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Epson 1600 scanner - First Impressions



Hi All - I received my Epson 1600 scanner this morning (pro model with trans
adapter, but not FireWire).  Connection to a PC was quick and easy via USB
cable and quick software installation.  The Epson scanning software is not
overly featured, but is adequate.  The scanner itself is heavy and appears
well made, unlike the 1200U which is very light weight and mostly plastic.
The film holders lay on the glass bed and hold the film up off the glass by
a couple of mm., so newton rings will not be a problem. The software knows
to shift focus a bit when transp. adapter is in use.  Now, how are the
scans? First a bit of background to establish credibility.  In the photo lab
where I work, we have 2 Agfa Duoscans, and an Imacon Flextite Precision II
scanner.  The Imacon is a $15,000 unit with quality approaching drum
scanners.  I first scanned two 4x5" Ektachrome transparencies using one of
the Agfa scanners at 800 ppi (which is our usual resolution for 300 dpi
Sienna prints).  Curves were used in the Agfa software to adjust density and
overall color before the actual scans.  After saving these images, I
rebooted with the Epson 1600 connected and scanned the same two transp.
again at 800 ppi. with curve adjustments in the Epson software.  There was
no unsharp masking used with either scanner.  The results - scans from the
Epson were noticeably sharper, with better information in the shadows than
the Agfa scans.  I've had many, many hours of experience with the Agfa
Duoscans, and about 5 minutes with the Epson, so I was immediatly impressed,
as was another technician who works with me. At my place of work, we scan
lots of wood furniture transp., often walnut or dark mahogony finish in
moody lighting - these are very challenging for any scanner.  I picked
another transparency with lots of dark wood in semi-shadow, scanned again at
800 ppi resulting in a very nice scan with good detail in the shadow area.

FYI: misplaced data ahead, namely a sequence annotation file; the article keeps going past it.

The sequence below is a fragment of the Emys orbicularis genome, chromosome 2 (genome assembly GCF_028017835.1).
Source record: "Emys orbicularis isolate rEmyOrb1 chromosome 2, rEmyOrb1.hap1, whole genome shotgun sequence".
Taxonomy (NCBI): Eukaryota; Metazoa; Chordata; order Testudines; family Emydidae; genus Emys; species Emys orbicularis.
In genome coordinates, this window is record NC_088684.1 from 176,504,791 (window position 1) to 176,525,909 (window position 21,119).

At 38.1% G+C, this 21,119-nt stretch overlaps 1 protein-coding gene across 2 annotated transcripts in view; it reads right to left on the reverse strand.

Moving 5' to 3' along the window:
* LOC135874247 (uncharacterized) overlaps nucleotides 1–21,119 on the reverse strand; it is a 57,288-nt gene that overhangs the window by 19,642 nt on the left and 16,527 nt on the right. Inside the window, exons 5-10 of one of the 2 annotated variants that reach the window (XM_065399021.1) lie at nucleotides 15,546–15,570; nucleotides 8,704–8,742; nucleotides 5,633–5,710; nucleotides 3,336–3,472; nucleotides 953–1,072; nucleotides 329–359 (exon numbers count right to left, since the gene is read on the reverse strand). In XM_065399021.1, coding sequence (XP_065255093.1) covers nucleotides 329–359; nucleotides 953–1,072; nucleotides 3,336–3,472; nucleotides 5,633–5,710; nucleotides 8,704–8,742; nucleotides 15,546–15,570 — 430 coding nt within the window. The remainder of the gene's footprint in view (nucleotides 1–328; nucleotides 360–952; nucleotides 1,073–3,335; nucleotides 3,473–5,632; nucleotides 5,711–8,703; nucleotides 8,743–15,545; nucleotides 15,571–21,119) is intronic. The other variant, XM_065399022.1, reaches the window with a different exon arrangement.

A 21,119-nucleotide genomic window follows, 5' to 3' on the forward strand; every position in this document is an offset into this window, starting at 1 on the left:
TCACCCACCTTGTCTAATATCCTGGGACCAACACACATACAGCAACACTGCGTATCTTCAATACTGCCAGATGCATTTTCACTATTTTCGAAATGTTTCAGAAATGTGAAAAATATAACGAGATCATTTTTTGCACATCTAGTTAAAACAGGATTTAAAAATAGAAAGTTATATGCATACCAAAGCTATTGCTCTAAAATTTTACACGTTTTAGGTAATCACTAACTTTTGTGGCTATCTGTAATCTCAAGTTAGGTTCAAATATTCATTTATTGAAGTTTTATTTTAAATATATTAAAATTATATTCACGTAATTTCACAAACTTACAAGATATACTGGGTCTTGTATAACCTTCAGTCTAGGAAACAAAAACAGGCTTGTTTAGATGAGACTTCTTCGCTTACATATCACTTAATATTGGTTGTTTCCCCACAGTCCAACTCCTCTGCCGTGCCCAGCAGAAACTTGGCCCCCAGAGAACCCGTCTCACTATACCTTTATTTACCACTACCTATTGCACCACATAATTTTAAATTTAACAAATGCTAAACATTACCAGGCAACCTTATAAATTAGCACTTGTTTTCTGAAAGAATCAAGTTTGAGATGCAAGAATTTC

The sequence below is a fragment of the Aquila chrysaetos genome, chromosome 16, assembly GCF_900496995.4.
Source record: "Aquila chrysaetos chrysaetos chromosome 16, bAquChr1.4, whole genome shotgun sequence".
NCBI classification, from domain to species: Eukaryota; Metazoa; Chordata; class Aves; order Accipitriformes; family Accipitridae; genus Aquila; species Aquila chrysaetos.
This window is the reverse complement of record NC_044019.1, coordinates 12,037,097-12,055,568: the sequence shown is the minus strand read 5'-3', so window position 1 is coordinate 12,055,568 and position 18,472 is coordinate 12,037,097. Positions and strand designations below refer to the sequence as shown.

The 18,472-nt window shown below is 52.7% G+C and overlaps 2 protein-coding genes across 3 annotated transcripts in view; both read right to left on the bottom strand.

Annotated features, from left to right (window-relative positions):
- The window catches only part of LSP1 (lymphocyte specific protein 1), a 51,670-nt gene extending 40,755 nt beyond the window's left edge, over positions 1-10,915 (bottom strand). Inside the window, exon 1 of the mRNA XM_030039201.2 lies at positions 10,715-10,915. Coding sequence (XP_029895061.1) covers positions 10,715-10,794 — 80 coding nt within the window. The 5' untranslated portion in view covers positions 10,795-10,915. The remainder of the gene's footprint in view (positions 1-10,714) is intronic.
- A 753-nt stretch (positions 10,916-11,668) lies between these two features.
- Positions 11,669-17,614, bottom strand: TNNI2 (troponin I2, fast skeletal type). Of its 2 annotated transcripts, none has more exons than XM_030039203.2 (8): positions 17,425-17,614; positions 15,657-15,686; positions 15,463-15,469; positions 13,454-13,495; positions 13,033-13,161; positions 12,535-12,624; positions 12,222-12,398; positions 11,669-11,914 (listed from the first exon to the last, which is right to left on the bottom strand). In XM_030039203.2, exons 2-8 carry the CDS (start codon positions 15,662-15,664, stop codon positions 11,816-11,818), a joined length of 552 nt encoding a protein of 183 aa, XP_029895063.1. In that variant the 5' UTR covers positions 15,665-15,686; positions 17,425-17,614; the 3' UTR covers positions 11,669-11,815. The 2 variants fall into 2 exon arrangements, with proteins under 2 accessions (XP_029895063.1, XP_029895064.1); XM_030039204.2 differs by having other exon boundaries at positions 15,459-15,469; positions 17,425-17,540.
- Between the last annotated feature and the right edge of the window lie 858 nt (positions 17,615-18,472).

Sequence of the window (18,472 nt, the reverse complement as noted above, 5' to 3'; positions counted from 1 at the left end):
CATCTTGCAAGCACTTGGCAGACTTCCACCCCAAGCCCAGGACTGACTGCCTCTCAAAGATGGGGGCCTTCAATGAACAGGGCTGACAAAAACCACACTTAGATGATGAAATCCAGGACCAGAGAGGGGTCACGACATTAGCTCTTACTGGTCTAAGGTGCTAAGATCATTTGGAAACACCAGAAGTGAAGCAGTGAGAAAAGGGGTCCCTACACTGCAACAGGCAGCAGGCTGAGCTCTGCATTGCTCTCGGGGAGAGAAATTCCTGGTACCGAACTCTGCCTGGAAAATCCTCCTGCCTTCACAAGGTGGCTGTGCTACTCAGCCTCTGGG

One more quick test - my 35mm scanner test slide containing very tiny print
from the stock report section of the Wall St. Journal.  I scanned first at
800 ppi, and then again at 1600 ppi to see if more detail would be captured.
The 1600 ppi scan did contain more detail in the form of more readable text
and more generally better definition of the font characters.   I cannot say
if the scanner is really operating at a true 1600 ppi, but I can say that
there was an improvement.  So my quick conclusion as of today - The Epson
1600 is a real winner in its price range.  The Agfa Duoscans were about
$2400 when they were purchased, and I think they still sell for about that.
The Epson at $1100 makes better scans even though the software is not as
full-featured as Agfa's.  I did not compare the Epson to the Imacon scanner
because it wouldn't be fair - they're not in the same league.  I've ordered
the Silverfast software at the bargain price of $99 and will try that on
Thursday when it's supposed to arrive.  Someone asked about the 1200U
scanner compared to the 1600, and I can only say that you get what you pay
for.  The 1200 is a very nice scanner in its price range, but not near as
good as the 1600.  Regards --- John.


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